An Environmental Scan of Pay for Performance in the Hospital Setting: Final Report. Summary


Mounting cost pressures and substantial deficits in the quality of care within the U.S. health care system have led policy makers to consider various reform options.  Pay for performance (P4P) has emerged as a leading reform strategy, in an effort to stimulate improvements in the quality, safety, and efficiency of delivered health care (IOM, 2006).  In 2005, Congress passed the Deficit Reduction Act (DRA, Public Law 109-171, Section 5001(b)), which mandated that the Secretary of the Department of Health and Human Services (DHHS) develop a plan for value-based purchasing (VBP) for Medicare hospital services that would commence in Fiscal Year (FY) 2009.  VBP, which is being applied by payers in both the public and private sectors, includes the use of both financial (e.g., P4P) and non-financial (e.g., transparency of performance scores) incentives to change the behavior of providers and the systems within which they work.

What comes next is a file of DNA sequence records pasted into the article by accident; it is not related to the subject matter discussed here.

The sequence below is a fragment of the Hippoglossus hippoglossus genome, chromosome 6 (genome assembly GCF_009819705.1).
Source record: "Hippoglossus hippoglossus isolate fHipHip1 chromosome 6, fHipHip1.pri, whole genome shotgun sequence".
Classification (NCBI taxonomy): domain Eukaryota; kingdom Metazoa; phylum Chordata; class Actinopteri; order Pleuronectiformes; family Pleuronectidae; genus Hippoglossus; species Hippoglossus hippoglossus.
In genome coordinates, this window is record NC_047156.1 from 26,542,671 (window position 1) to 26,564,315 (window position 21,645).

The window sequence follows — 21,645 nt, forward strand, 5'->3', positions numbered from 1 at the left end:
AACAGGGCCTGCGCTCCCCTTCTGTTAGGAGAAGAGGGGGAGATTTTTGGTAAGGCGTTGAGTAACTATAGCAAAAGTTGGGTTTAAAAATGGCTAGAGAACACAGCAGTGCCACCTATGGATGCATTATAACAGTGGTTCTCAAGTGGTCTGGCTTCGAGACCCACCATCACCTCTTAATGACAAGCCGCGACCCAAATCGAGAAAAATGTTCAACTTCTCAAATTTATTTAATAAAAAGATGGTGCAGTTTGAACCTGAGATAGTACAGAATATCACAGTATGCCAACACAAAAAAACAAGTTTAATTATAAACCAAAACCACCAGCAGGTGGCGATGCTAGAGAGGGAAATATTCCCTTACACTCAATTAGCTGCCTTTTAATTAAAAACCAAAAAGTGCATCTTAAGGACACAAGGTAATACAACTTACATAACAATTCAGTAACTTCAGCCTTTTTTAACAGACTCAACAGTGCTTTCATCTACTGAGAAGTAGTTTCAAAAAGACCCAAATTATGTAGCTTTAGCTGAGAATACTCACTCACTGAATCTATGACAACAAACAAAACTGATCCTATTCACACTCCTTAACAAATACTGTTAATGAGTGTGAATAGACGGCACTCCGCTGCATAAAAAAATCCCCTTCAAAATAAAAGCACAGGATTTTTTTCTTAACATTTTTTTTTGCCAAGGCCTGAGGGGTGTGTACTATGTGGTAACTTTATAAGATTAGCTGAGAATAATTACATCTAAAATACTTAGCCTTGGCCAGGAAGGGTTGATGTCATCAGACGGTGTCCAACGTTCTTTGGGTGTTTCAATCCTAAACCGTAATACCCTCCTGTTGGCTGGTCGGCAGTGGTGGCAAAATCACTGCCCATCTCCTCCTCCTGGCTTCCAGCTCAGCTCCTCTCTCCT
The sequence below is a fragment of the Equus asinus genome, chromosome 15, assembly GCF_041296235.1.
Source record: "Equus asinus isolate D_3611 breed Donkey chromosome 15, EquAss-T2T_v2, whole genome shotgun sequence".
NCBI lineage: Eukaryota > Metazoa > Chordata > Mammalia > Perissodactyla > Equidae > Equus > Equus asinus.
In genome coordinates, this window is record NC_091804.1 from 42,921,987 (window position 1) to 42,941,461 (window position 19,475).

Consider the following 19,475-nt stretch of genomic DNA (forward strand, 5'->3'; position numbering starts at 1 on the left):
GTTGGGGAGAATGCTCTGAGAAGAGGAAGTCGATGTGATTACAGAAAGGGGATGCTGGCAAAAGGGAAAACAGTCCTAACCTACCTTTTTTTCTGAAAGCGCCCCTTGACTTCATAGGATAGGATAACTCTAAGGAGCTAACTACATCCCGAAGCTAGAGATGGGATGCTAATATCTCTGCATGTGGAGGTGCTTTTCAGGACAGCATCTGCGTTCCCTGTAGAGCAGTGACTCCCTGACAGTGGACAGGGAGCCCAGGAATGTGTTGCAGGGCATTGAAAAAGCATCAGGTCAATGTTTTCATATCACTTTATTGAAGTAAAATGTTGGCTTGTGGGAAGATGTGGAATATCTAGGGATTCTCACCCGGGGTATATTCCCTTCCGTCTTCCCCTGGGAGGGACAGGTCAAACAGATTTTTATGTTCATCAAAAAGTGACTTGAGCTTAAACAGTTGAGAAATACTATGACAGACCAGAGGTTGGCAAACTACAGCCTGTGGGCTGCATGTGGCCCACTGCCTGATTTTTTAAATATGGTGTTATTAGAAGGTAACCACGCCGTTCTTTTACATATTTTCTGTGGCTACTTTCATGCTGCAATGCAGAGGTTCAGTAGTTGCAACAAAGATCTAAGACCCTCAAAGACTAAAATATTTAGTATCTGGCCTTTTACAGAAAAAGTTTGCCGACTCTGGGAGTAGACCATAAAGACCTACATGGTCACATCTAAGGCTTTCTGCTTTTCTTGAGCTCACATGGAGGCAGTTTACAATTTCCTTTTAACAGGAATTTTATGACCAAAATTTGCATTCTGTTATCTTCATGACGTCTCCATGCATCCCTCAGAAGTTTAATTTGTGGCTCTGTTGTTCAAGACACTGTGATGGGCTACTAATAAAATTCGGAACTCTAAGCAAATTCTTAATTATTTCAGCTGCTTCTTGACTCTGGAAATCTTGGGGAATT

The use of incentives—by paying differentially for performance—and measuring and making quality information transparent are key components of building a value-driven health care system, as called for by the DHHS Secretary Leavitt’s Four Cornerstones Initiative.  In support of this initiative, CMS has taken a number of steps toward using incentives and making quality information transparent, by funding pay-for-performance demonstrations in the hospital, physician, and home health settings, and by implementing pay for reporting (P4R) for hospitals, through the Reporting Hospital Quality Data for Annual Payment Update (RHQDAPU) program, and for physicians through the Physician Quality Reporting Initiative (PQRI). 

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